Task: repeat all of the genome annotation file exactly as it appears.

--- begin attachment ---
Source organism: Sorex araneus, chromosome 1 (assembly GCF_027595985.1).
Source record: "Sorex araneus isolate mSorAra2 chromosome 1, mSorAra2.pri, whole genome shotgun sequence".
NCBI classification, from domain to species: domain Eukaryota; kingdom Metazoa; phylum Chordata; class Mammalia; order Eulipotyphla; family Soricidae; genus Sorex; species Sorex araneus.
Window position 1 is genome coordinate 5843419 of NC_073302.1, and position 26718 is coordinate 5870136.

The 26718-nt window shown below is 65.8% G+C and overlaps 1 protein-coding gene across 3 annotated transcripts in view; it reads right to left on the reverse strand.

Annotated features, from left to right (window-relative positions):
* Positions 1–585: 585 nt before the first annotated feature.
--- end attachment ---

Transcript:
Source organism: Sorex araneus, chromosome 1 (assembly GCF_027595985.1).
Source record: "Sorex araneus isolate mSorAra2 chromosome 1, mSorAra2.pri, whole genome shotgun sequence".
NCBI classification, from domain to species: domain Eukaryota; kingdom Metazoa; phylum Chordata; class Mammalia; order Eulipotyphla; family Soricidae; genus Sorex; species Sorex araneus.
Window position 1 is genome coordinate 5843419 of NC_073302.1, and position 26718 is coordinate 5870136.

The 26718-nt window shown below is 65.8% G+C and overlaps 1 protein-coding gene across 3 annotated transcripts in view; it reads right to left on the reverse strand.

Annotated features, from left to right (window-relative positions):
* Positions 1–585: 585 nt before the first annotated feature.